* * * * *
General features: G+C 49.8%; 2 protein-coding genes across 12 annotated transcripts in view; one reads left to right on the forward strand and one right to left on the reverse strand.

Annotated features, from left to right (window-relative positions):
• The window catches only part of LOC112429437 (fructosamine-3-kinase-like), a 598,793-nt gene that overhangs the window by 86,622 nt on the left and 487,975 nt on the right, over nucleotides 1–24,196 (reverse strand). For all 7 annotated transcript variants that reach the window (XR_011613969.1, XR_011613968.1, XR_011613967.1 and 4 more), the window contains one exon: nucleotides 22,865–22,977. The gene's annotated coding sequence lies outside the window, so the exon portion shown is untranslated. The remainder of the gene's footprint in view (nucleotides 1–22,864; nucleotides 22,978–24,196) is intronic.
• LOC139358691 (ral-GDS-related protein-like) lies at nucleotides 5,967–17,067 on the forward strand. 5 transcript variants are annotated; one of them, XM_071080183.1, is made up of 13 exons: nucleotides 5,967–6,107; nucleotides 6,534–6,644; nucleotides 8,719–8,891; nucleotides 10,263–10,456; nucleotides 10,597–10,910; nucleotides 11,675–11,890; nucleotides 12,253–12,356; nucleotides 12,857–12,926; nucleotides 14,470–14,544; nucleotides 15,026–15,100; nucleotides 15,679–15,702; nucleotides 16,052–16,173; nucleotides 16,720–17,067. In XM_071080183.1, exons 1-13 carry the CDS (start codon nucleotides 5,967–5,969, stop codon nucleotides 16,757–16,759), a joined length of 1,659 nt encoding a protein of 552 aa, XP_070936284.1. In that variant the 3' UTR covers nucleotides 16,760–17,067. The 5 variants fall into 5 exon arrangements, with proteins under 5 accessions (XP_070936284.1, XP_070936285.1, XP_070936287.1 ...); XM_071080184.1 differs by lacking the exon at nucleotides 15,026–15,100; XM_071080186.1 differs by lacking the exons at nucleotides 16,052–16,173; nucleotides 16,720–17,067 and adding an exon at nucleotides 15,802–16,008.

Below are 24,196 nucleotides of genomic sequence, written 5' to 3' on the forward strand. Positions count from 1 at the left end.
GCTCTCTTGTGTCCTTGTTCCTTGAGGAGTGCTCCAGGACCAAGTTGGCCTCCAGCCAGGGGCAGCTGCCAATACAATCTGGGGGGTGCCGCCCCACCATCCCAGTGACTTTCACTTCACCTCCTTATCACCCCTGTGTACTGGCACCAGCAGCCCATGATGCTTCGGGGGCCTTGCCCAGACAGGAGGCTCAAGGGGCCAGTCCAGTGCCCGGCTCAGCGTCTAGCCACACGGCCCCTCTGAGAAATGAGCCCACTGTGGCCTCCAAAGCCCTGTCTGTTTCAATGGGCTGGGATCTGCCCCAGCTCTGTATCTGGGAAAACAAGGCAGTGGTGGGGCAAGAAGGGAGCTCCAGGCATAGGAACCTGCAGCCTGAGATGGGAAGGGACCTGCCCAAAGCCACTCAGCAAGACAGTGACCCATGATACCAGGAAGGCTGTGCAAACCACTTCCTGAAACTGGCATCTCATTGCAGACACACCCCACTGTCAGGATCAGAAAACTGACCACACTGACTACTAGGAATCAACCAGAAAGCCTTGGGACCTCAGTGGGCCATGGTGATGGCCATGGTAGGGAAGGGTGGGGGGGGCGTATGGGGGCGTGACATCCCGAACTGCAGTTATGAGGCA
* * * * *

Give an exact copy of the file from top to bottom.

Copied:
General features: G+C 49.8%; 2 protein-coding genes across 12 annotated transcripts in view; one reads left to right on the forward strand and one right to left on the reverse strand.

Annotated features, from left to right (window-relative positions):
• The window catches only part of LOC112429437 (fructosamine-3-kinase-like), a 598,793-nt gene that overhangs the window by 86,622 nt on the left and 487,975 nt on the right, over nucleotides 1–24,196 (reverse strand). For all 7 annotated transcript variants that reach the window (XR_011613969.1, XR_011613968.1, XR_011613967.1 and 4 more), the window contains one exon: nucleotides 22,865–22,977. The gene's annotated coding sequence lies outside the window, so the exon portion shown is untranslated. The remainder of the gene's footprint in view (nucleotides 1–22,864; nucleotides 22,978–24,196) is intronic.
• LOC139358691 (ral-GDS-related protein-like) lies at nucleotides 5,967–17,067 on the forward strand. 5 transcript variants are annotated; one of them, XM_071080183.1, is made up of 13 exons: nucleotides 5,967–6,107; nucleotides 6,534–6,644; nucleotides 8,719–8,891; nucleotides 10,263–10,456; nucleotides 10,597–10,910; nucleotides 11,675–11,890; nucleotides 12,253–12,356; nucleotides 12,857–12,926; nucleotides 14,470–14,544; nucleotides 15,026–15,100; nucleotides 15,679–15,702; nucleotides 16,052–16,173; nucleotides 16,720–17,067. In XM_071080183.1, exons 1-13 carry the CDS (start codon nucleotides 5,967–5,969, stop codon nucleotides 16,757–16,759), a joined length of 1,659 nt encoding a protein of 552 aa, XP_070936284.1. In that variant the 3' UTR covers nucleotides 16,760–17,067. The 5 variants fall into 5 exon arrangements, with proteins under 5 accessions (XP_070936284.1, XP_070936285.1, XP_070936287.1 ...); XM_071080184.1 differs by lacking the exon at nucleotides 15,026–15,100; XM_071080186.1 differs by lacking the exons at nucleotides 16,052–16,173; nucleotides 16,720–17,067 and adding an exon at nucleotides 15,802–16,008.

Below are 24,196 nucleotides of genomic sequence, written 5' to 3' on the forward strand. Positions count from 1 at the left end.
GCTCTCTTGTGTCCTTGTTCCTTGAGGAGTGCTCCAGGACCAAGTTGGCCTCCAGCCAGGGGCAGCTGCCAATACAATCTGGGGGGTGCCGCCCCACCATCCCAGTGACTTTCACTTCACCTCCTTATCACCCCTGTGTACTGGCACCAGCAGCCCATGATGCTTCGGGGGCCTTGCCCAGACAGGAGGCTCAAGGGGCCAGTCCAGTGCCCGGCTCAGCGTCTAGCCACACGGCCCCTCTGAGAAATGAGCCCACTGTGGCCTCCAAAGCCCTGTCTGTTTCAATGGGCTGGGATCTGCCCCAGCTCTGTATCTGGGAAAACAAGGCAGTGGTGGGGCAAGAAGGGAGCTCCAGGCATAGGAACCTGCAGCCTGAGATGGGAAGGGACCTGCCCAAAGCCACTCAGCAAGACAGTGACCCATGATACCAGGAAGGCTGTGCAAACCACTTCCTGAAACTGGCATCTCATTGCAGACACACCCCACTGTCAGGATCAGAAAACTGACCACACTGACTACTAGGAATCAACCAGAAAGCCTTGGGACCTCAGTGGGCCATGGTGATGGCCATGGTAGGGAAGGGTGGGGGGGGCGTATGGGGGCGTGACATCCCGAACTGCAGTTATGAGGCA